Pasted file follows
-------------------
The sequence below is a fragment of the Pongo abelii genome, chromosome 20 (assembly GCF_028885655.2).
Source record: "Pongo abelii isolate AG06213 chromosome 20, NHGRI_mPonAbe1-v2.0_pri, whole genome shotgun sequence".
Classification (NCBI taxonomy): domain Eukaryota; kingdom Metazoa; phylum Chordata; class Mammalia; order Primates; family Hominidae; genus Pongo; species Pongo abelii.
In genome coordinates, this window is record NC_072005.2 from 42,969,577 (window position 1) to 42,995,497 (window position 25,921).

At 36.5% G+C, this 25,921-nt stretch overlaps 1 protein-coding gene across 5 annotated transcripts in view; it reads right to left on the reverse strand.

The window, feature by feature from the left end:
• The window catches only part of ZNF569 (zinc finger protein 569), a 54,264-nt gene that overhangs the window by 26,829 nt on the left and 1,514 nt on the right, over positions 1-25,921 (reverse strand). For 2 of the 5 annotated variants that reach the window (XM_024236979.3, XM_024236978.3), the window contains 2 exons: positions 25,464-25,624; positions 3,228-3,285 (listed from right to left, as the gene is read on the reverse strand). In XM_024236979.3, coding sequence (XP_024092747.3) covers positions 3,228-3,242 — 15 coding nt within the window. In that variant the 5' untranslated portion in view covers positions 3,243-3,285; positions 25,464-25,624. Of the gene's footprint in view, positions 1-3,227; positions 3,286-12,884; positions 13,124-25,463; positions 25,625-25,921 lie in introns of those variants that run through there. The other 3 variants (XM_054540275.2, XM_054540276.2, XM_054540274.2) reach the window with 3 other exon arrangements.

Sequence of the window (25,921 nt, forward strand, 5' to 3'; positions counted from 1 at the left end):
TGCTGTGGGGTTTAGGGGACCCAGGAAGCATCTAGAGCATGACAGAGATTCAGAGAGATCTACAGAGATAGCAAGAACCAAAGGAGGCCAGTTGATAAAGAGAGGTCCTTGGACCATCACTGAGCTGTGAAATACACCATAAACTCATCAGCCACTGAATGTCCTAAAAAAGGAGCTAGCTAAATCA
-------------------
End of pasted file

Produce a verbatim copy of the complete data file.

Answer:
The sequence below is a fragment of the Pongo abelii genome, chromosome 20 (assembly GCF_028885655.2).
Source record: "Pongo abelii isolate AG06213 chromosome 20, NHGRI_mPonAbe1-v2.0_pri, whole genome shotgun sequence".
Classification (NCBI taxonomy): domain Eukaryota; kingdom Metazoa; phylum Chordata; class Mammalia; order Primates; family Hominidae; genus Pongo; species Pongo abelii.
In genome coordinates, this window is record NC_072005.2 from 42,969,577 (window position 1) to 42,995,497 (window position 25,921).

At 36.5% G+C, this 25,921-nt stretch overlaps 1 protein-coding gene across 5 annotated transcripts in view; it reads right to left on the reverse strand.

The window, feature by feature from the left end:
• The window catches only part of ZNF569 (zinc finger protein 569), a 54,264-nt gene that overhangs the window by 26,829 nt on the left and 1,514 nt on the right, over positions 1-25,921 (reverse strand). For 2 of the 5 annotated variants that reach the window (XM_024236979.3, XM_024236978.3), the window contains 2 exons: positions 25,464-25,624; positions 3,228-3,285 (listed from right to left, as the gene is read on the reverse strand). In XM_024236979.3, coding sequence (XP_024092747.3) covers positions 3,228-3,242 — 15 coding nt within the window. In that variant the 5' untranslated portion in view covers positions 3,243-3,285; positions 25,464-25,624. Of the gene's footprint in view, positions 1-3,227; positions 3,286-12,884; positions 13,124-25,463; positions 25,625-25,921 lie in introns of those variants that run through there. The other 3 variants (XM_054540275.2, XM_054540276.2, XM_054540274.2) reach the window with 3 other exon arrangements.

Sequence of the window (25,921 nt, forward strand, 5' to 3'; positions counted from 1 at the left end):
TGCTGTGGGGTTTAGGGGACCCAGGAAGCATCTAGAGCATGACAGAGATTCAGAGAGATCTACAGAGATAGCAAGAACCAAAGGAGGCCAGTTGATAAAGAGAGGTCCTTGGACCATCACTGAGCTGTGAAATACACCATAAACTCATCAGCCACTGAATGTCCTAAAAAAGGAGCTAGCTAAATCA